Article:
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Crop Science Abstract -

Relationship of Sugarbeet Fruit Size to Vigor of Commercially Processed Seed Lots and Cultivars1

 

This article in CS

  1. Vol. 21 No. 1, p. 61-65
     
    Received: Feb 11, 1980


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doi:10.2135/cropsci1981.0011183X002100010017x
  1. W. R. Akeson2

Abstract

Abstract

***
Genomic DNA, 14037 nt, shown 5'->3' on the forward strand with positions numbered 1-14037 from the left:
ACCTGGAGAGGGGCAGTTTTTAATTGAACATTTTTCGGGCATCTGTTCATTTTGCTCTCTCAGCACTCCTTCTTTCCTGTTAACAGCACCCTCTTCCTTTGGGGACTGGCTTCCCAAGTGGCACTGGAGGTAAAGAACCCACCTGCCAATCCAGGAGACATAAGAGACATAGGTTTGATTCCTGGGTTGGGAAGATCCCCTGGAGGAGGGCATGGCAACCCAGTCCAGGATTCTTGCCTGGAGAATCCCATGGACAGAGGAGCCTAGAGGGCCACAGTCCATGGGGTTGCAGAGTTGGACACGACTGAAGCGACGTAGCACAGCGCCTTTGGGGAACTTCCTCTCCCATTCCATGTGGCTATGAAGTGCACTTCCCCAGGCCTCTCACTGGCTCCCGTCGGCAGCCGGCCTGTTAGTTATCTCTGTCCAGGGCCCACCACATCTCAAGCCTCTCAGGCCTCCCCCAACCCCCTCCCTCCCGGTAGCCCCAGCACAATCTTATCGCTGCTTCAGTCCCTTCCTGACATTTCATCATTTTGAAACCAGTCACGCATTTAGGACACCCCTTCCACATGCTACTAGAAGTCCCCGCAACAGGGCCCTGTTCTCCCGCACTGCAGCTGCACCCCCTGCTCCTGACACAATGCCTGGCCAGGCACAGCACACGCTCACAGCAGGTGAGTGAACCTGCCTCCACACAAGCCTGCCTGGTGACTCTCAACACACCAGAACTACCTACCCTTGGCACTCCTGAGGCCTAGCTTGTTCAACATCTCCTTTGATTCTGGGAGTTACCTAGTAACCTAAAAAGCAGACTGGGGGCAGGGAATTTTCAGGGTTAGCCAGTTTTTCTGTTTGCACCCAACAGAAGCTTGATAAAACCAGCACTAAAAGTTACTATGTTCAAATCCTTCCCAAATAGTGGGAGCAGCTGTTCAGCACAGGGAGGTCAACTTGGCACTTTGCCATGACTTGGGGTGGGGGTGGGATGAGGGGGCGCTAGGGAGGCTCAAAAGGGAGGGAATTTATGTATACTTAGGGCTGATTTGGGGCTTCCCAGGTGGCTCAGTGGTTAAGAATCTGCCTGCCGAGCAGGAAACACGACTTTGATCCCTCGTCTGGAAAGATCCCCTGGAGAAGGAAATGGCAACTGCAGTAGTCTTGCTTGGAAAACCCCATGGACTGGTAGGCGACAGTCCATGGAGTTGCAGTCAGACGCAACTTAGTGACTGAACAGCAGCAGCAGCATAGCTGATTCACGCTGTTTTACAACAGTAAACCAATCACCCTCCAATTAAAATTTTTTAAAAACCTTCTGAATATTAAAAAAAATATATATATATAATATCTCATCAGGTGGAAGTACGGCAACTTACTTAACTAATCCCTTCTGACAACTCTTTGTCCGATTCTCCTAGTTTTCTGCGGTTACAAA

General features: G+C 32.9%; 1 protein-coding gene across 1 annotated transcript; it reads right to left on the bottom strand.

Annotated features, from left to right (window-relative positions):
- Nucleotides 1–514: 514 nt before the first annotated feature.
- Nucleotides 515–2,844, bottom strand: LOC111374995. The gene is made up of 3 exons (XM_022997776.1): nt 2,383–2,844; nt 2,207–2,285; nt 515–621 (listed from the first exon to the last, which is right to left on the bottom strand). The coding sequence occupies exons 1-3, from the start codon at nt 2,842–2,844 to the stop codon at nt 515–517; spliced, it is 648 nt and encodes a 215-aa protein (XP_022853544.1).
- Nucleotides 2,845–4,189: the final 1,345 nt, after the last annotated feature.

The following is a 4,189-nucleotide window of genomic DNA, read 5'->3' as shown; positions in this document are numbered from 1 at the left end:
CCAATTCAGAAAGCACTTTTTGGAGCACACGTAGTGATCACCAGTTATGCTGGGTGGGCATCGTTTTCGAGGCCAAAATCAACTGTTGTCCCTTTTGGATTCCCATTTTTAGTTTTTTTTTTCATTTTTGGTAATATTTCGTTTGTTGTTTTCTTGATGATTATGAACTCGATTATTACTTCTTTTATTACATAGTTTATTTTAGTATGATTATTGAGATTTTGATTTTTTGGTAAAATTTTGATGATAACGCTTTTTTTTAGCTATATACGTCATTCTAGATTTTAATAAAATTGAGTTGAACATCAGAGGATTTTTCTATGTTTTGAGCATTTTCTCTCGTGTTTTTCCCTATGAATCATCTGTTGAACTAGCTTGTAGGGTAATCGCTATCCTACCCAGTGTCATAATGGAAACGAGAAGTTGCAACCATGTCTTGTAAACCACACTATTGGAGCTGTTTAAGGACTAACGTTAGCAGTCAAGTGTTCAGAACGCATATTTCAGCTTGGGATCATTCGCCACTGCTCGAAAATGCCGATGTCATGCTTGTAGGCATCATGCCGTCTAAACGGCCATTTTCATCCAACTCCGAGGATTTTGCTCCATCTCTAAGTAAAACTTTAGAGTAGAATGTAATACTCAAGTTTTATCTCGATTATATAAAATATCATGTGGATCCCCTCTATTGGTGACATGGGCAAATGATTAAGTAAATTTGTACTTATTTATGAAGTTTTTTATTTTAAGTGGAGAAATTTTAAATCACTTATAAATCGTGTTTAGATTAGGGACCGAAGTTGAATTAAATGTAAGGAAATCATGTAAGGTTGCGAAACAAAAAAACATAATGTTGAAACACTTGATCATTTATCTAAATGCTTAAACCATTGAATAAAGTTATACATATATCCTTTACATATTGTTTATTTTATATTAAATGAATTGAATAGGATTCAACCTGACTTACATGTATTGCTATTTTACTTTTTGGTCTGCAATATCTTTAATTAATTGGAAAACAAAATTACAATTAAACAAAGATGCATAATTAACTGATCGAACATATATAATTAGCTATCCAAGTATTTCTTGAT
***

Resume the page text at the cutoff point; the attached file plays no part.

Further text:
Sugarbeet (Beta vulgaris L.) seed is commercially processed and graded to several different fruitsizes. My objectives were first to determine the effect of fruit size on emergence potential and second to determine whether a laboratory packed sand test reliably measures these differences in emergence potential. Commercially processed and graded seed lots and cultivars were evaluated by the standard germination procedure, a laboratory packed sand test measuring percent emergence of seedlings through a 3.3 cm layer of packed sand (4% water wt/wt), and by field emergence trials. Field emergence was highly correlated with laboratory packed sand emergence (r = 0.92, 12 dr), but not correlated with standard germination in tests involving three cultivars (‘GWH58,’ ‘GWH93,’ and ‘GWHllS’) and four fruit sizes (2.4 to 2.8, 2.8 3.9, 3.2 to 3.6, and 3.6 to 4.0 mm diameter) in a 3 ✕ 4 factorial combination. Field and laboratory emergence increased with increase in fruit size from 2.4 to 2.8 to 3.2 to 3.6 ram; however, emergence of the largest fruit size (3.6 to 4.0 mm) was equal to or less than that of 3.2 to 3.6 mm size. Influence of fruit size on field emergence was not affected by planting date. Emergence of seed lots (four sizes per lot) of four cultivars (‘GWH45,’ GWH58, GWH93, and GWHllS) was evaluated with the packed sand test in factorial combinations. Each cultivar had seed lots which were significantly different from one another. Emergence of GWH45, GWH93, and GWHII5 seed progressively increased with increase in fruit diameter except for the largest size (3.6 to 4.0 mm) which was equal to or less emergence than that of the 3.9 to 3.6 mm size. GWH58 showed a similar trend except that seed size effects were not significant. No seed lot ✕ fruit size interaction was found. Thus all sizes of the superior emerging lots had better emergence than the corresponding sizes in the poorer lots. These tests show that fruit size must be kept constant when emergence potential of seed lots or cultivars is measured. The laboratory packed sand test, utilizing seed lot ✕ fruit size factorial combinations, effectively evaluated the emergence potential of seed lots of commercial cultivars.

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